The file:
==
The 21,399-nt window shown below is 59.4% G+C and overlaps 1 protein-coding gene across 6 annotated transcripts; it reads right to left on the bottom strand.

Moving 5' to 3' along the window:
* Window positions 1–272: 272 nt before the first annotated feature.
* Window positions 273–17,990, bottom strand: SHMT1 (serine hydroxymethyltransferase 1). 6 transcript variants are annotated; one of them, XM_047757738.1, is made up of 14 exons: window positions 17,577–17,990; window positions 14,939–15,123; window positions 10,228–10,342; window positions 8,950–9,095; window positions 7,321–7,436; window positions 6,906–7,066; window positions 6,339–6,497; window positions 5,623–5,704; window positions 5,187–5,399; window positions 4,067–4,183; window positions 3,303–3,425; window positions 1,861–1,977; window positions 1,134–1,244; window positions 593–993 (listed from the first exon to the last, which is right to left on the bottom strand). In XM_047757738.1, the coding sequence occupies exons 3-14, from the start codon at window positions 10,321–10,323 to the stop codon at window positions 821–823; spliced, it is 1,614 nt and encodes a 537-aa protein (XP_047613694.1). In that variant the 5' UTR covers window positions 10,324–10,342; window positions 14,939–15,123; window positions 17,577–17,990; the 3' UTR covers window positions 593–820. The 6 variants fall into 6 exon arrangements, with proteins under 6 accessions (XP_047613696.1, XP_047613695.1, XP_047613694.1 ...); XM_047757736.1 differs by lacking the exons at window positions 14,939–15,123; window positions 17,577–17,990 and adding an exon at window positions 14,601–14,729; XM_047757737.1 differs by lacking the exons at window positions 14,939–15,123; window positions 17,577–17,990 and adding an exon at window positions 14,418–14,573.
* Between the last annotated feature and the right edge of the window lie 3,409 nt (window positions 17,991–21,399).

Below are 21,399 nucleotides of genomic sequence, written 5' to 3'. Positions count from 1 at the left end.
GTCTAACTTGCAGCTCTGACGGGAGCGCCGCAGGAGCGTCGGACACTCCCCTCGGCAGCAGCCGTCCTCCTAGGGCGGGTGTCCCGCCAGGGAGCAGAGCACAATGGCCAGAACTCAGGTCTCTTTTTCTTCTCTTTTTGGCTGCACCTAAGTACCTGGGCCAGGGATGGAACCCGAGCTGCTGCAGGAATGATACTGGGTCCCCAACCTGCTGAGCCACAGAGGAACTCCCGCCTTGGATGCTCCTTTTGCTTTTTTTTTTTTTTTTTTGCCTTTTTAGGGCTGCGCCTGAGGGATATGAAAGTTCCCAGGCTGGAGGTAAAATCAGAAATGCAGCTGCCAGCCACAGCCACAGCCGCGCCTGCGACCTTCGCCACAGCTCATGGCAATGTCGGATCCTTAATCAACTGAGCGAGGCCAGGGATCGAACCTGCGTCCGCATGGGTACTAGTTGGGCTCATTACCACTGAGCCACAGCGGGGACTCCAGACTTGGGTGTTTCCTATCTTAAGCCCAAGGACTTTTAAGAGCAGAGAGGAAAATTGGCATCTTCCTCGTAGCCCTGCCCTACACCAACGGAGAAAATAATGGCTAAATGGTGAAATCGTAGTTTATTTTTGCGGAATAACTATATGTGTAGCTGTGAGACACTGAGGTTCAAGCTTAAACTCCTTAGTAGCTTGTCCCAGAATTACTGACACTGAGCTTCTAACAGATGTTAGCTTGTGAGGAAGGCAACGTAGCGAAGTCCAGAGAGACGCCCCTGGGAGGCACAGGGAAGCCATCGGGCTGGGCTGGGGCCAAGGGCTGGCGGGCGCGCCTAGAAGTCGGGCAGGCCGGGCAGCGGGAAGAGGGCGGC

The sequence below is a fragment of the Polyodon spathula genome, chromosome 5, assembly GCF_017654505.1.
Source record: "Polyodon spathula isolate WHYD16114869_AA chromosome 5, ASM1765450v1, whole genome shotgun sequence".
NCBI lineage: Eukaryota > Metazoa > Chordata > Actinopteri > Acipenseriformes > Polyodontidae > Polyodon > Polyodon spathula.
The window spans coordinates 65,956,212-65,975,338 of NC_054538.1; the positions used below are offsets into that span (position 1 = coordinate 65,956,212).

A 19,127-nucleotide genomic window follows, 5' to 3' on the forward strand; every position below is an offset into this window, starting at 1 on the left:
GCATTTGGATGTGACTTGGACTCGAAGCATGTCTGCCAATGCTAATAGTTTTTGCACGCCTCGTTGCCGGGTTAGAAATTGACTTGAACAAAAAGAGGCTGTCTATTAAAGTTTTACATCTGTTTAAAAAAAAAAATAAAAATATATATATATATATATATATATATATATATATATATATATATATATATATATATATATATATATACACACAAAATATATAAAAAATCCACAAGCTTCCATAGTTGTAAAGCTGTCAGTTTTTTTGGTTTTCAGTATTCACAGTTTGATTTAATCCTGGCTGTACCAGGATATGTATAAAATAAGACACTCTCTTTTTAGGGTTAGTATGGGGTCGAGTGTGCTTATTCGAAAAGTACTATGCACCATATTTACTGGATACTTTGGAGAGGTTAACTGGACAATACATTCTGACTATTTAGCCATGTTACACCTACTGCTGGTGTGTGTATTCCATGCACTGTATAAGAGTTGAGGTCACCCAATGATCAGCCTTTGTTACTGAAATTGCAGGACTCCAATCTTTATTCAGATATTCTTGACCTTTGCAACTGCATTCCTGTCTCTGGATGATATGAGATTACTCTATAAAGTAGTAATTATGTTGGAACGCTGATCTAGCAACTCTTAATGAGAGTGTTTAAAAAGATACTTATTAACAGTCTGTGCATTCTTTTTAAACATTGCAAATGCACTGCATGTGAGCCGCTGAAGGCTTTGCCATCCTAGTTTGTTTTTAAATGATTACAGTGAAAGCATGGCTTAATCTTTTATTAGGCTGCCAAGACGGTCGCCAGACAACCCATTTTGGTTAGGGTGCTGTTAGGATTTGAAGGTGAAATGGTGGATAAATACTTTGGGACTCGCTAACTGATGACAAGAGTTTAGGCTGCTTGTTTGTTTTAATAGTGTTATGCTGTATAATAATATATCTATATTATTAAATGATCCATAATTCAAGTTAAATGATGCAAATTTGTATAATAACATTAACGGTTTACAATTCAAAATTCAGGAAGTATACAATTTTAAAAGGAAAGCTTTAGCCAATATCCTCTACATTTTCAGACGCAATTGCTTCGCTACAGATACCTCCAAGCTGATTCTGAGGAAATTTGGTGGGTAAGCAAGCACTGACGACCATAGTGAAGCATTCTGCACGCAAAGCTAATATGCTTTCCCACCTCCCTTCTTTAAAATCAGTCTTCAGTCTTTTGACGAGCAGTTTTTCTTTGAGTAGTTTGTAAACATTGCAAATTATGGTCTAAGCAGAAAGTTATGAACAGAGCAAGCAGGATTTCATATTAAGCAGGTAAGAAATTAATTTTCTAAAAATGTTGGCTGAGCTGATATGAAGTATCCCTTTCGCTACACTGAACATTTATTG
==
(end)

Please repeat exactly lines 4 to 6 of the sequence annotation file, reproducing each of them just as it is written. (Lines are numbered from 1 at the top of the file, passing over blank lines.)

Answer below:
* Window positions 273–17,990, bottom strand: SHMT1 (serine hydroxymethyltransferase 1). 6 transcript variants are annotated; one of them, XM_047757738.1, is made up of 14 exons: window positions 17,577–17,990; window positions 14,939–15,123; window positions 10,228–10,342; window positions 8,950–9,095; window positions 7,321–7,436; window positions 6,906–7,066; window positions 6,339–6,497; window positions 5,623–5,704; window positions 5,187–5,399; window positions 4,067–4,183; window positions 3,303–3,425; window positions 1,861–1,977; window positions 1,134–1,244; window positions 593–993 (listed from the first exon to the last, which is right to left on the bottom strand). In XM_047757738.1, the coding sequence occupies exons 3-14, from the start codon at window positions 10,321–10,323 to the stop codon at window positions 821–823; spliced, it is 1,614 nt and encodes a 537-aa protein (XP_047613694.1). In that variant the 5' UTR covers window positions 10,324–10,342; window positions 14,939–15,123; window positions 17,577–17,990; the 3' UTR covers window positions 593–820. The 6 variants fall into 6 exon arrangements, with proteins under 6 accessions (XP_047613696.1, XP_047613695.1, XP_047613694.1 ...); XM_047757736.1 differs by lacking the exons at window positions 14,939–15,123; window positions 17,577–17,990 and adding an exon at window positions 14,601–14,729; XM_047757737.1 differs by lacking the exons at window positions 14,939–15,123; window positions 17,577–17,990 and adding an exon at window positions 14,418–14,573.
* Between the last annotated feature and the right edge of the window lie 3,409 nt (window positions 17,991–21,399).

Below are 21,399 nucleotides of genomic sequence, written 5' to 3'. Positions count from 1 at the left end.